An Uber driver is expected to be courteous and attentive, both to their passengers and to those on the road. They are not expected to accept an invitation to a swinger party, flee the scene of a fatal accident, nor are they expected to be a convicted felon on probation.

Unfortunately, this Joe Schmo is not your everyday Uber driver.

As most Uber drivers do, Joe began sharing rides with the audacious hope to one day escape the legal and financial road blocks stalling his merger onto the freeway of creative success. But when a typical shift U-turns into a series of detours involving Android ordered lovers, herpes ridden riders, sexy sorority sisters, a botched bachelor party, and blundering bank robbers, he arrives (at gunpoint) miles from his desired destination.

Rideshares, Wrecks, and Sex: Confessions of a Convicted Uber Driver is a narrative nonfiction based upon actual events that transpired over the year Joe covertly drove for Uber while on intensive probation. He confesses outlandish details in a highlight reel of wrecks (both car and train) and sex, effectively answering the question every Uber rider has begged to know from their driver: “What’s your craziest story?” Continue reading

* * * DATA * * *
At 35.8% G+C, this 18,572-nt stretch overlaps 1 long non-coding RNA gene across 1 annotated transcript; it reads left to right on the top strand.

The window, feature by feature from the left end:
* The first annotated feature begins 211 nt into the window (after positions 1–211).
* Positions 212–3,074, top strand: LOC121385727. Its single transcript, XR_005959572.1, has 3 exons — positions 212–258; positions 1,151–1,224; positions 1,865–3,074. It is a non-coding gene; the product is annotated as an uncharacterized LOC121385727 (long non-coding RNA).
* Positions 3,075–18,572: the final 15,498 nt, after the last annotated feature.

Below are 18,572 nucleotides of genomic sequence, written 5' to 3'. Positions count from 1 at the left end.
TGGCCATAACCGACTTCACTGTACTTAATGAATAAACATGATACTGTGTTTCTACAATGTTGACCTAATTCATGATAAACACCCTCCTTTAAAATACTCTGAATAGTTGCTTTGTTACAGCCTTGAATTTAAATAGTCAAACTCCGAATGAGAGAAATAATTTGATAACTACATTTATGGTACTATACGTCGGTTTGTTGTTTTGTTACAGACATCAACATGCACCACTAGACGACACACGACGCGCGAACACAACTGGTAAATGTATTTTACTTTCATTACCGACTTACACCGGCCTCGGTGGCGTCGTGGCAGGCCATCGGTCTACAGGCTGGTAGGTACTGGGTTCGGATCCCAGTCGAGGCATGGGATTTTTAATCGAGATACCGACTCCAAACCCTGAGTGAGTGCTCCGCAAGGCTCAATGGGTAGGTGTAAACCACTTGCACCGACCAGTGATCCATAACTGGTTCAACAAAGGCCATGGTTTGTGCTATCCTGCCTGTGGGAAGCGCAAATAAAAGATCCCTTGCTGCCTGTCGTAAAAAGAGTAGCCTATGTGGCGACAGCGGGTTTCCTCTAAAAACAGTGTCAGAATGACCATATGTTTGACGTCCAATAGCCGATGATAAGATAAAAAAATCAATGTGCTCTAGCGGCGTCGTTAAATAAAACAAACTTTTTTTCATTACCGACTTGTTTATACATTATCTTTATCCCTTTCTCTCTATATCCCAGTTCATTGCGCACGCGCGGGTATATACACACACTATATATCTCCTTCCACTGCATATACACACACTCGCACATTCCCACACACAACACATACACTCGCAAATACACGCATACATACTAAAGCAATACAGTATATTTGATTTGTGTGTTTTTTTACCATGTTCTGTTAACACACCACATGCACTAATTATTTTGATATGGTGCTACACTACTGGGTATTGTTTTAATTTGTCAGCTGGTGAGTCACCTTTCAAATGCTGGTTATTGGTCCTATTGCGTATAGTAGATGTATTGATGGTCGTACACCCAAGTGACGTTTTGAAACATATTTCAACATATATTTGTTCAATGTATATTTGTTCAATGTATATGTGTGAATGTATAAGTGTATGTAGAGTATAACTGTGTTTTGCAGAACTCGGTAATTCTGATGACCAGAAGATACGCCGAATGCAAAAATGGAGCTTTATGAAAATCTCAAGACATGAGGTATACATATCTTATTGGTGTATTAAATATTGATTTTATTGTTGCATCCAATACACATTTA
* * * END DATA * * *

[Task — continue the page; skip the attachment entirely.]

By Any Means, New Novel from James Morris

Book cover By Any MeansBy Any Means by James Morris
Publication date: January 2nd 2019
Genres: Adult, Thriller

Synopsis:

How Far Would You Go To Save Your Son?

Lucas Turner is an ordinary teenager with an extraordinary genetic mutation: the cure for cancer rests in his body. When his father discovers that the only way to harvest the cure will result in the death of his son, he kidnaps him from the hospital, setting off a calamity of events from which there is no turning back.

Meanwhile, the doctor, intent on a cure at any cost, hires a female bounty hunter to bring the boy back by any means. She’s never failed before and doesn’t intend to fail now.

While on the run, the estranged father and son build a relationship on the road that brings them closer to the mistakes of the past and the consequences of the future. By Any Means is a literary thriller, and at its core is about a relationship between a father and son against all odds. The remedy, after all, may be less about science and more the human heart. Continue reading

10 Things about James M Roberts